by Alexis Gregory
Look around you. How many women do you see in your architecture office? It seemed as if there were a lot of women working to become architects when you were a student, didn’t it? But where have all the women gone?
Have we forgotten those who toiled along with us late into the night during architecture school? Why have they disappeared? Women in architecture are facing a narrowing field in the progression from school to licensure and beyond, similar to women in other professions like business, law, and medicine. Women join the architectural world upon enrollment in schools, yet, once they receive their degrees, these women leave academia headed for pursuits other than the profession of architecture.
Data reported in May by the National Architectural Accrediting Board (NAAB) show that 41 percent of graduates of architecture programs are women. Hard numbers are difficult to set on women who become licensed. However, the number reported in an AIA National Associates Committee Report published in 2004 show that the percentage of licensed female architects in the U.S. was 20 percent. A 2003 AIA Women in Architecture study found that women accounted for 27 percent of staff in U.S. architecture firms, including architecture graduates and licensed architects. Similarly, in the 2009 NAAB report, the percentage of female faculty at accredited schools of architecture stands at 26 percent. When factored with an independent study sponsored by the AIA in 2005 that showed that 73 percent of male architecture graduates in architecture firms were licensed as opposed to 45 percent of female graduates, we can conclude that there is a clear disparity between women and men who graduate and those who become licensed practitioners.
Anecdotally, when one looks at the under-representation of women in leadership positions, such as firm principals/partners, AIA Fellows, and AIA elected leadership, the declining percentage of women who reach higher levels of their profession certainly seems apparent enough to warrant further investigation.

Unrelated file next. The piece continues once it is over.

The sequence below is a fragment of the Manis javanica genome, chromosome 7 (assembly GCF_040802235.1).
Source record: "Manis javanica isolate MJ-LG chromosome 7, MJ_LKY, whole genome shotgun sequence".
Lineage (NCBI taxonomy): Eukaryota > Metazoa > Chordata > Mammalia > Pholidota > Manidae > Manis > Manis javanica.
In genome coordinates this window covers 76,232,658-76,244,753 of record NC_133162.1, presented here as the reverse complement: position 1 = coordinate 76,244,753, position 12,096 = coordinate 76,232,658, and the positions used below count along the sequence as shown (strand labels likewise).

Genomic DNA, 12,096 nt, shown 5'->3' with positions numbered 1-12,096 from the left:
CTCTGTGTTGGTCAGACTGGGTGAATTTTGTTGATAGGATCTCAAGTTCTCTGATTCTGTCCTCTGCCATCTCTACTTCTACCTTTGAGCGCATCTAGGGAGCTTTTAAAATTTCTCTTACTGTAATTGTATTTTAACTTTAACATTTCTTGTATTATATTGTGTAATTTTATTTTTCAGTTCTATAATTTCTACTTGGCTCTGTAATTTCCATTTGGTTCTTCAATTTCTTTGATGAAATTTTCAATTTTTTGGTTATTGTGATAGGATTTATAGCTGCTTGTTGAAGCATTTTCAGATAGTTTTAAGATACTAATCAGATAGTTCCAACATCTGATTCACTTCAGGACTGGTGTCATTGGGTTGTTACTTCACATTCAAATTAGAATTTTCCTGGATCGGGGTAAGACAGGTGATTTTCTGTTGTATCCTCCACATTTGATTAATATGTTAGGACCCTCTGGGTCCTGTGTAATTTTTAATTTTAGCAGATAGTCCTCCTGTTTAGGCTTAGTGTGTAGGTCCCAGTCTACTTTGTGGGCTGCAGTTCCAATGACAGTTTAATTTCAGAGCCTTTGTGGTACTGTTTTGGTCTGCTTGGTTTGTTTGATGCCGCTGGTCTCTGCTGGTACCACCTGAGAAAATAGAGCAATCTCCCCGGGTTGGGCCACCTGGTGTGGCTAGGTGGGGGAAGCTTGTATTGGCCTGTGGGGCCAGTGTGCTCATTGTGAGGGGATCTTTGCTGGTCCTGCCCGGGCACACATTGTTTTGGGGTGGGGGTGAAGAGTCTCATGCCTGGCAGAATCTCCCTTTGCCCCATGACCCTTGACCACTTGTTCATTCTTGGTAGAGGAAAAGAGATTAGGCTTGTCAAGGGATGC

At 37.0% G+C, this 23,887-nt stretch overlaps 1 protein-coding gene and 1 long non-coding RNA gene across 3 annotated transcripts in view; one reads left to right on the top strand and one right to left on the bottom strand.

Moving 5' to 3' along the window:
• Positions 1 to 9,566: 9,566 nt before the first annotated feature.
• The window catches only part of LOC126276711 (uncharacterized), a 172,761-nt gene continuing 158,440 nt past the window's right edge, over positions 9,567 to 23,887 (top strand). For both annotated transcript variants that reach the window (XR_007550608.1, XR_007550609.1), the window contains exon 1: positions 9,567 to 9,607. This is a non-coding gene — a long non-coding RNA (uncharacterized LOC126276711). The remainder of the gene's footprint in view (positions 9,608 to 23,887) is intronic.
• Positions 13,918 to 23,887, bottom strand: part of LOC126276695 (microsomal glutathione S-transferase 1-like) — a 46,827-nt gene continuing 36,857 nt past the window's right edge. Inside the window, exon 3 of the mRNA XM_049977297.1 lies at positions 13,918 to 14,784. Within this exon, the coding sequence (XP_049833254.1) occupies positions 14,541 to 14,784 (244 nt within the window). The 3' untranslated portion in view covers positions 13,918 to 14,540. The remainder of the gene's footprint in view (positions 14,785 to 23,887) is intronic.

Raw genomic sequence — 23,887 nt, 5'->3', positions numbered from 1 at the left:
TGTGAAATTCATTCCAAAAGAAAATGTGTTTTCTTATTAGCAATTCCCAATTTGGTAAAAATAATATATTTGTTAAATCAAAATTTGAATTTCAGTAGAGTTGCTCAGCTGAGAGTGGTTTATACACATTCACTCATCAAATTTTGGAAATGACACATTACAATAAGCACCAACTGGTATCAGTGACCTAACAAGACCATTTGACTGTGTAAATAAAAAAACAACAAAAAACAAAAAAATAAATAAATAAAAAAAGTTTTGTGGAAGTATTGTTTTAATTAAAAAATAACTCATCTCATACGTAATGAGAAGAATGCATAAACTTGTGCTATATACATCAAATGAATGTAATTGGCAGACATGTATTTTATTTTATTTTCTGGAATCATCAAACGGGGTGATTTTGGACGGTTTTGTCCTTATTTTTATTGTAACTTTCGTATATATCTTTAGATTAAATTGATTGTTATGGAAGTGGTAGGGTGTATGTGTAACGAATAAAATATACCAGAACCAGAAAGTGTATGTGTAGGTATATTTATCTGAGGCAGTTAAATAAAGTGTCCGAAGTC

But why the disparity?
Throughout society, women face common challenges that confront them no matter what their lifestyles or professions. Women deal with both personal and professional issues, and often those are contradictory. This leads to a complex set of issues facing women in the workplace.
Nevertheless, female architects have advanced over the past 20 years, especially in South Carolina. As part of my undergraduate research, I pulled some data on trends in South Carolina. The following paragraphs will use some of those data to illustrate a few points.
According to data from the AIA in 1985, 5.9 percent of AIA members were women, while in 2008 that number climbed to 17 percent. Although the numbers are small, this shows an increase of more than triple over 23 years. In South Carolina, women made up 9 percent of AIA members in 2000, and that number increased to 17 percent in 2008. That is an amazing amount of growth in only eight years. Conversely, these numbers are troubling due to the low numbers of women in architecture in South Carolina in relation to national statistics. This is demonstrated through 2005 statistics from the South Carolina Board of Architectural Examiners, which show that out of 975 licensed architects practicing in the state, only 107 were women (11 percent). This percentage is lower than the national trend, which shows that in 2003, 20 percent of registered architects in the nation were women.
How do we remedy this situation?